“The proper role of government does not include taking away women's reproductive freedom. It does not,” she said. “If you want to champion small government, there isn't a small government that tells a woman what she can and cannot do with her body.”
Owens called the overturning of Roe v. Wade a “surreal, exciting moment” and said the issue should be left to individual states to decide.
“This is a debate we will have as a state, thank goodness,” he said. “I'm proud to be in a state that believes in life … At the end of the day, the values that we have is the reason why we're the fastest growing state in the country. It’s because we have a way that we view our children, the next generation, our babies, our mothers, and we give them options, give them choices.”
Elections and Jan. 6
One of the most heated exchanges of the evening happened in response to a question about what the candidates would do to increase Americans’ faith in elections.
Owens joined 146 other lawmakers in not voting to certify the 2020 Presidential Election on Jan. 6, 2021. McDonald said it was “incumbent on all of us” to ensure American democracy continues.
“What y'all did could have completely overturned what you say you believe as your core value with the Founding Fathers … and what they fought for in the American Revolution,” said McDonald. “You just flushed it down the toilet with that vote on January 6th.”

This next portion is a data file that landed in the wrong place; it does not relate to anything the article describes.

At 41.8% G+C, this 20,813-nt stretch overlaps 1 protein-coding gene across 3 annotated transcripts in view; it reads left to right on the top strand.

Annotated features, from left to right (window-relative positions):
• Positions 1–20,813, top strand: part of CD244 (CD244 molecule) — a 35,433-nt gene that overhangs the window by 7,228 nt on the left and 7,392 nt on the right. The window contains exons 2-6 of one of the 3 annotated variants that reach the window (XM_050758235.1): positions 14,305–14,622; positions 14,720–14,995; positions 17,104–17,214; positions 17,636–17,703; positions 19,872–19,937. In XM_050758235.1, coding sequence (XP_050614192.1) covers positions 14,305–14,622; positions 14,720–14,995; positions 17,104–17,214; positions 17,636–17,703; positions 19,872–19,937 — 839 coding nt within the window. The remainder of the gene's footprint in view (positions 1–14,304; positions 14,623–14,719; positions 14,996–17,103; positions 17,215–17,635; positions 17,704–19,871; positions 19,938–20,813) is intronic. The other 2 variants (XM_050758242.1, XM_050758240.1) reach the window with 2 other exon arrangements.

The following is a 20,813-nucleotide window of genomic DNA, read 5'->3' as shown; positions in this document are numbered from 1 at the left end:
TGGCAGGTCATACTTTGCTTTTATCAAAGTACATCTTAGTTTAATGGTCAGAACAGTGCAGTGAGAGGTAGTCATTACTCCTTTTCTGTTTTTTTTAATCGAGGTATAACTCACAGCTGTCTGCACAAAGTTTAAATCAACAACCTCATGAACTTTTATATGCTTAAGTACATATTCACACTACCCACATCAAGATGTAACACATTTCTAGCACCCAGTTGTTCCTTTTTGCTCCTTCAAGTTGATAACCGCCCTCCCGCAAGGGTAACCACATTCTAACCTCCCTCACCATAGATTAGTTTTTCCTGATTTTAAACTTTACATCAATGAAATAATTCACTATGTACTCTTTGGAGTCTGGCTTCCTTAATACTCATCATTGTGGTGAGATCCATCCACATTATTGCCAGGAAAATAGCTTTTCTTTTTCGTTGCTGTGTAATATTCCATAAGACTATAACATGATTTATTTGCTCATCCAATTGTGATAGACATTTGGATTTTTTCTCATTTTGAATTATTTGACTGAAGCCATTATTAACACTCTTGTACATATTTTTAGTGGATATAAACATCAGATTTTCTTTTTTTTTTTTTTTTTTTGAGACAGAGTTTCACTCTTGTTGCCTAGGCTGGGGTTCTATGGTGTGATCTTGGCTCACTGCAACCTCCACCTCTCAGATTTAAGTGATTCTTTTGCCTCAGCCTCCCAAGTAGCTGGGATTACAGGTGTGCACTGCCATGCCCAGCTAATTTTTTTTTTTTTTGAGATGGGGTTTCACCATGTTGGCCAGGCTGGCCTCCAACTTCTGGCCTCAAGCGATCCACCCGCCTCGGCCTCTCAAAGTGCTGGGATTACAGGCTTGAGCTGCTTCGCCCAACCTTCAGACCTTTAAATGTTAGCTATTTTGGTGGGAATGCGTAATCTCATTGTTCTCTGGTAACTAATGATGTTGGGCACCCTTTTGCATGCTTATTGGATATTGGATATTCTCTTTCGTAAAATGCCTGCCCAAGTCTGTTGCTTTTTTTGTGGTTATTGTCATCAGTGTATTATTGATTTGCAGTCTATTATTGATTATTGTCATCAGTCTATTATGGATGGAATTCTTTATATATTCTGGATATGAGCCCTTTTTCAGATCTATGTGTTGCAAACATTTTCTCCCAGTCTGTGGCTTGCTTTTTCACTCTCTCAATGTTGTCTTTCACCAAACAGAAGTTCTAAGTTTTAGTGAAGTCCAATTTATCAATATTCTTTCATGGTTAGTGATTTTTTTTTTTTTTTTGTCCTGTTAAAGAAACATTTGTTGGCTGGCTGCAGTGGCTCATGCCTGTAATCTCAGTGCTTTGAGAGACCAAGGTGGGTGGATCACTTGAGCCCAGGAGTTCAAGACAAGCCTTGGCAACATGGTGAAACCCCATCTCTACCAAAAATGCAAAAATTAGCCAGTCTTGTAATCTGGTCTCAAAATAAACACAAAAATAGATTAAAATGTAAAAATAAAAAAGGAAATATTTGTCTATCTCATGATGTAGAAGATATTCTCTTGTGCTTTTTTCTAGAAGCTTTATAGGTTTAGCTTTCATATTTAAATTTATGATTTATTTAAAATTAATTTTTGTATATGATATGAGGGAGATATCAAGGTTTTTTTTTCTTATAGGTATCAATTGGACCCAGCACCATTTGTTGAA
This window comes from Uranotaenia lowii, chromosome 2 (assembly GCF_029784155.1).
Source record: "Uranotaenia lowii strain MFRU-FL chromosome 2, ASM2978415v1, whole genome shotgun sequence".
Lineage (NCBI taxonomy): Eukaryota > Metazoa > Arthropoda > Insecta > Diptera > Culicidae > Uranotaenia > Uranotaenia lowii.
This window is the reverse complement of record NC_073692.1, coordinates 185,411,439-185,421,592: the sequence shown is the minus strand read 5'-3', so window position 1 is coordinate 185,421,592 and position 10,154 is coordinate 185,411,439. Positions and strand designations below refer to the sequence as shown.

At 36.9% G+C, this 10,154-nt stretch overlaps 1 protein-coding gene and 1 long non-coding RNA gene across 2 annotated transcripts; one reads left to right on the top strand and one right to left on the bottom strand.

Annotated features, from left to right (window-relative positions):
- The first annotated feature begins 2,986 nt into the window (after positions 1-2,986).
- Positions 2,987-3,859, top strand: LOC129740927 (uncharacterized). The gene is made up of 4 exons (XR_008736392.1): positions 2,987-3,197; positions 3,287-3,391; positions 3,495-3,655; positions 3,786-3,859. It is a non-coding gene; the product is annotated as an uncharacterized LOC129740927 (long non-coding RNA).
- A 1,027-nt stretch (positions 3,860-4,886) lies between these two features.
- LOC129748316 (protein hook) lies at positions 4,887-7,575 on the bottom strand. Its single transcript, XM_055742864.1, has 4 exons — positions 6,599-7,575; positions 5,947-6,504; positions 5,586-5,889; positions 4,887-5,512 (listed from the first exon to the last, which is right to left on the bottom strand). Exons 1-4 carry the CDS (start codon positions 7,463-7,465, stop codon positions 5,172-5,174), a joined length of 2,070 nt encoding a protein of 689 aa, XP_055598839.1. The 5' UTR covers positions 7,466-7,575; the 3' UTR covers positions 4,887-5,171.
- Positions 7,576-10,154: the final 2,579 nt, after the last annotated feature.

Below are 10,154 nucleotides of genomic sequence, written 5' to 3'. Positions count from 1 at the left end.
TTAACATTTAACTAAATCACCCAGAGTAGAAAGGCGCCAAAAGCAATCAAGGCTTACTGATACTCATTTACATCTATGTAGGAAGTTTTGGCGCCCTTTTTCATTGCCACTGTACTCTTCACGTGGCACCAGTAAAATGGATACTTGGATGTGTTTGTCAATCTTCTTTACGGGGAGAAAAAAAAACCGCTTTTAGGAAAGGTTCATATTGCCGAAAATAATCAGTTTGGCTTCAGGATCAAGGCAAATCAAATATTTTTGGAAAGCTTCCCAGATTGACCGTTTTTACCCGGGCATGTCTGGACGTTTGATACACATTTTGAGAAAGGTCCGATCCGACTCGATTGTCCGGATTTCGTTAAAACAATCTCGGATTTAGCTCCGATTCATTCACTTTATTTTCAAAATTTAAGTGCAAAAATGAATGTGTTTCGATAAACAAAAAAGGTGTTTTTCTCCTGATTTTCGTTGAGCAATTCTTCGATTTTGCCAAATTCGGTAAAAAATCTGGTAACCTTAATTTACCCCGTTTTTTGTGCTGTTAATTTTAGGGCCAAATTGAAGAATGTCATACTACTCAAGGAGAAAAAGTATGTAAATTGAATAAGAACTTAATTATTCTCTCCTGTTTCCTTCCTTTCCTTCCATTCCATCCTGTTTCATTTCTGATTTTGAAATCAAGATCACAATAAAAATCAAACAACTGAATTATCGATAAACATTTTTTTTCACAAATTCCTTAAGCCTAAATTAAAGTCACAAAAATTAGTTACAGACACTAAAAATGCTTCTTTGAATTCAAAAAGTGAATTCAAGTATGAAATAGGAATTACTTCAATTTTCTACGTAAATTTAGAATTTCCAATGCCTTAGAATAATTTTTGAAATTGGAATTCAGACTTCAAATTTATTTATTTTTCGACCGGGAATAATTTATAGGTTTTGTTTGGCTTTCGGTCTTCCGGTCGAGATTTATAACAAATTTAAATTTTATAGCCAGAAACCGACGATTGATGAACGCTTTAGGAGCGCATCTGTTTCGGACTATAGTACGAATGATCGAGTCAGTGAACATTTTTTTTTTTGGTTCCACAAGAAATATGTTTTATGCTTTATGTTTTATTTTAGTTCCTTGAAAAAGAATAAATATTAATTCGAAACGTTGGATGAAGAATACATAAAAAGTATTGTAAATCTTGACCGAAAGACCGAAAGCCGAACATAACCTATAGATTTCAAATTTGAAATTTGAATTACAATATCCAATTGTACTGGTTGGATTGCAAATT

Owens defended his vote by saying he was objecting to Pennsylvania’s results because of his personal experience in the state.
“I happen to have a reason that I voted against Pennsylvania — because I lived in Philadelphia for 25 years and they cheat and everybody who lives there knows they cheat,” he said. “They are very bold about it.”
There has been no proof that there was widespread fraud in the 2020 election.
Owens added that each state needs to ensure integrity in its own election process.
“We need to get back to where we were not all thinking that we've been cheated every single time we go out and vote,” Owens said. “That should go away because we have too much good technology to have to deal with that every single election cycle.”
A historic debate
This event marked the first time two major party African-American candidates debated for a Utah Congressional seat.
When asked to reflect on the fact, McDonald said she was running to represent all Utahns. She said she hoped people would see her as “someone who will represent you in Congress.”
Owens celebrated the moment, saying it reflected the Founding Fathers goal of achieving “a more perfect union.”
“We're not monolithic … we have different backgrounds,” Owens said. “And the fact we can sit here and have a conversation — that is the way the American process works.”
Polling website FiveThirtyEight rates the 4th District as “solid Republican” and the most recent poll has Owens 27 points ahead of McDonald.